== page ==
I used this glue, but I have seen other blogs use gorilla glue.

here are two of them.
I really like the cup and bowl. I am hooked!
these will be filled with candy and given to teachers!
Total cost: $2.00 per dish!


November 20, 2010

Horse Chestnut Wreath

Our neighbor has a tree, and every fall it drops horse chestnuts in our yard. They are poisonous, you can't eat them. This year I came up with a plan to use them. A wreath, well two of them actually!

The second one is bigger so I spray painted it, and it's going on the front door!

November 18, 2010

Christmas Coutdown- Activity Advent

I love Advent calendars. There are so very many to choose from out there- from simple to overboard complicated. In our house, I try to keep it simple.
Each day of December, we do an activity. I make a master list of all the things we have to do, add in the things we always do, and fill in the gaps with things we could do. Then I pull out my calendar and write things in.
On Sunday and Monday we do church-based lessons for the Sabbath and for family night. Other days, I work around dance lessons and school concerts and community events. The first three weeks I try to keep it to already scheduled things or simple home activities like stories, crafts, or treats I can make ahead of time because the older kids are in school. When the real vacation starts I pull out the more involved activities because I can be more flexible with bed time or go on outings during the day.
The week before Christmas, I use a church-published advent calendar from the Friend magazine that usually includes scripture stories, service, and songs. I also like to stretch our Advent out the week after Christmas to include New Year's resolutions, post-holiday thank you cards, and even a night to take down the tree.
Each year I try to think of a new way to display our countdown. Usually it consists of some sort of envelope to hold a slip of paper that tells the activity and a small treat (think a Hershey kiss or sticker) with a number stuck on. I would love to someday make something permanent like stitched felt envelopes, decoupage match boxes, or tiny handmade stockings that we pull out every year but I haven't got to the point where that has made it to the top of my to-do list. Until then, I go with simple, kid-made, or ready bought.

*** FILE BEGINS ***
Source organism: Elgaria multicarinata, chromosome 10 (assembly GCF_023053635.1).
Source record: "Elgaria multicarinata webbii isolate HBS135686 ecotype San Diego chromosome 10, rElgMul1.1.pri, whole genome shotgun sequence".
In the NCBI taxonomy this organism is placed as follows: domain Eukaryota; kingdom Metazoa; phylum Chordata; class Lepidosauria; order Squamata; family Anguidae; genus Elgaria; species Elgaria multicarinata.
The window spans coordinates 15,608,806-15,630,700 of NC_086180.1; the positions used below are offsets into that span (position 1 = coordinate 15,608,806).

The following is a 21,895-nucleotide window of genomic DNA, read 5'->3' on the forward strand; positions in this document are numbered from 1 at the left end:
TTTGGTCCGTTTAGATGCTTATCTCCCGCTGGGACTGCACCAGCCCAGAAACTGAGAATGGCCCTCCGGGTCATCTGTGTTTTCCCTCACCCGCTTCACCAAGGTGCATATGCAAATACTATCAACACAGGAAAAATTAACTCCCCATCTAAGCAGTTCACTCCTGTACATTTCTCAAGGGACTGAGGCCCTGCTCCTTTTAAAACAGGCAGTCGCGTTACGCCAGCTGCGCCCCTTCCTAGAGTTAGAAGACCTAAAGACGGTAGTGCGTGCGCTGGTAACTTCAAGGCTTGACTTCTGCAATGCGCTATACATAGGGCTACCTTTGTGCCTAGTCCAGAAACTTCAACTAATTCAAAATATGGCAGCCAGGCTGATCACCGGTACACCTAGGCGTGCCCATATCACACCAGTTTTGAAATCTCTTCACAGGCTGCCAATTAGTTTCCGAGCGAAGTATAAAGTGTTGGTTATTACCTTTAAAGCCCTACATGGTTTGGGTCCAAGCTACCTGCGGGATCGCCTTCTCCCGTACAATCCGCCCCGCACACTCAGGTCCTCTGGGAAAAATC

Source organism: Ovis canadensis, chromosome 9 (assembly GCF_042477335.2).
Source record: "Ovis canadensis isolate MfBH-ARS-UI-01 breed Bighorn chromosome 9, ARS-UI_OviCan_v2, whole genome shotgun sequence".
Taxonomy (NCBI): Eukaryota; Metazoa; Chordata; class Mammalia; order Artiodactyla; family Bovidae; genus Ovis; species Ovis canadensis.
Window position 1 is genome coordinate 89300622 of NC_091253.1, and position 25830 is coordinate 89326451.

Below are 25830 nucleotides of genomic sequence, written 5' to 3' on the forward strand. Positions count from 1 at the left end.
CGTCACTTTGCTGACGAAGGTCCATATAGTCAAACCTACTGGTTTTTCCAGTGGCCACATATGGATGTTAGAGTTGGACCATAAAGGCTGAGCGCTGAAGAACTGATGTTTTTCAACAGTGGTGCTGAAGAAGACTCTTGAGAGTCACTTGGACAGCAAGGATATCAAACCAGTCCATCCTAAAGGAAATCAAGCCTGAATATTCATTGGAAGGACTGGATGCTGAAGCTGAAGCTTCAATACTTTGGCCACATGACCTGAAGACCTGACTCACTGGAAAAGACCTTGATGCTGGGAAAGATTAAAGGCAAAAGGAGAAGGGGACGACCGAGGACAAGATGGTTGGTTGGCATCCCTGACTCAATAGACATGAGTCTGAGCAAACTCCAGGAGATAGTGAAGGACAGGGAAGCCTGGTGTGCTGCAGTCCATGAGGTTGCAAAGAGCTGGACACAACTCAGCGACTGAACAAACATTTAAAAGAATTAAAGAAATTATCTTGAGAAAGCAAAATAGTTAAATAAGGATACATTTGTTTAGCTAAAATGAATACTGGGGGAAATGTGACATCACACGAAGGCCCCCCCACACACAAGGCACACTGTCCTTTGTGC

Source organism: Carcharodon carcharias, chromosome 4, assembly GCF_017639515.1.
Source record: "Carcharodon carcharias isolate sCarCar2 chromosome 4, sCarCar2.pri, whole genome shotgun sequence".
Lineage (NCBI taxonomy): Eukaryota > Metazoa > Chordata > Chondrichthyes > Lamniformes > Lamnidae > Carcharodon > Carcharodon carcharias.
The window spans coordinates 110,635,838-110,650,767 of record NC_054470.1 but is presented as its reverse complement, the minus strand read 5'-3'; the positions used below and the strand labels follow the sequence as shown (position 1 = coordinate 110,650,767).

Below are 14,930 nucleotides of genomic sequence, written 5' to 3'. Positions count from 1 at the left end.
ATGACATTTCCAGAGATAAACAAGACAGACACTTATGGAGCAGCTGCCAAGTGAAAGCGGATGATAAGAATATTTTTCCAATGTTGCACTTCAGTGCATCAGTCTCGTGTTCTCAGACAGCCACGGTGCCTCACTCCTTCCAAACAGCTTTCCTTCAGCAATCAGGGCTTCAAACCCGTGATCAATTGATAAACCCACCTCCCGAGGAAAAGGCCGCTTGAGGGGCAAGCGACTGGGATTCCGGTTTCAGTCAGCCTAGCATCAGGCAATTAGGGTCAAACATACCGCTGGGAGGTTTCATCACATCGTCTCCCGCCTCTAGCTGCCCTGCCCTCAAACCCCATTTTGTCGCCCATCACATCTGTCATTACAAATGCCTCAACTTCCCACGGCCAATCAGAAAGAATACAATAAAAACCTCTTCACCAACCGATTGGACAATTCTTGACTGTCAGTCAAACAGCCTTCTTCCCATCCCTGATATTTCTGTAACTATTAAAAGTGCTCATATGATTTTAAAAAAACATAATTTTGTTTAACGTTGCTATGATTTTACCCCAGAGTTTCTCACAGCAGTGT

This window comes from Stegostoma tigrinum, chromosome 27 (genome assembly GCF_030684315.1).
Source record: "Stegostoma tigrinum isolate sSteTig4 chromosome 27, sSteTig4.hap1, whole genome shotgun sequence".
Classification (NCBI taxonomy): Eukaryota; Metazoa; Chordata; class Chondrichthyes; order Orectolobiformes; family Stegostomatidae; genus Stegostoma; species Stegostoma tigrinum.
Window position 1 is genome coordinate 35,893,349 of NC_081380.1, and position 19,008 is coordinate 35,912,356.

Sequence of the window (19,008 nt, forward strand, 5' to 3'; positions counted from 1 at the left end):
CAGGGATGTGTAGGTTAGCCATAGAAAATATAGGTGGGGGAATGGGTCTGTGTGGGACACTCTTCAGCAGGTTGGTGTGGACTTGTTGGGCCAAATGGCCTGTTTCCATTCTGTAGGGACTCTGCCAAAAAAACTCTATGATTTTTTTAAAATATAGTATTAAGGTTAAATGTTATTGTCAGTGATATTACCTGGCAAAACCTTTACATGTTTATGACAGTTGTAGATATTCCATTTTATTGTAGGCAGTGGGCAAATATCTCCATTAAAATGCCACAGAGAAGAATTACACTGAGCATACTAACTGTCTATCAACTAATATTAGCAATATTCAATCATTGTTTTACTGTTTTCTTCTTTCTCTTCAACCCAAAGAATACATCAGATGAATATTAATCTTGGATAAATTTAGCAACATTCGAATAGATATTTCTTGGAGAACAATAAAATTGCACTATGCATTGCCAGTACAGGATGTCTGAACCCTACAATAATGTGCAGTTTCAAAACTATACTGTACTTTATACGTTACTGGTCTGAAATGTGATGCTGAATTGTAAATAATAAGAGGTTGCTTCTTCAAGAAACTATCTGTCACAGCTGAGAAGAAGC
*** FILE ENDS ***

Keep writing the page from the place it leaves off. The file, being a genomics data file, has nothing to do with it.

This year I am going to try to fold some origami envelopes or boxes and string them on a simple garland with my 9 yr old's help. If I don't get around to it before December 1st, I will just pull out leftover envelopes from last year's Christmas cards and use those. I am all about being resourceful. Here are my favorite links for foldable boxes:

Here is our family's list of activities for the year. Maybe you can use it to create your own based on what is happening in your community.
And always leave yourself an out for those days when it is just not possible to drive to the zoo or go shopping or bake plates of cookies for the neighbors. My back-up plan is to read a favorite Christmas book under the tree while eating a simple treat like Oreos and milk or warm apple cider and cinnamon toast. After all, the whole reason we do it is to spend time together and enjoy the Christmas season, not torture each other on a nightmare trip to the mall or having to listen to a cranky toddler cry all the way to the zoo and back! Do a quick switch before the kids open it and insert the bigger activity back in later if it is really important to you.

Activity Advent List of Ideas

Watch the First Presidency Christmas Devotional
Watch the Mormon Tabernacle Choir Special on PBS
Go to the county tree lighting ceremony
Visit Lights of the South (a local walk and drive through light display)
Decorate the Christmas tree
Leave shoes by the door for Saint Nicholas
Set up Nativity scenes
Go to pajama story time at the bookstore
Go breakfast with Santa at the school
Visit Santa at the Mall
Make and deliver treats for friends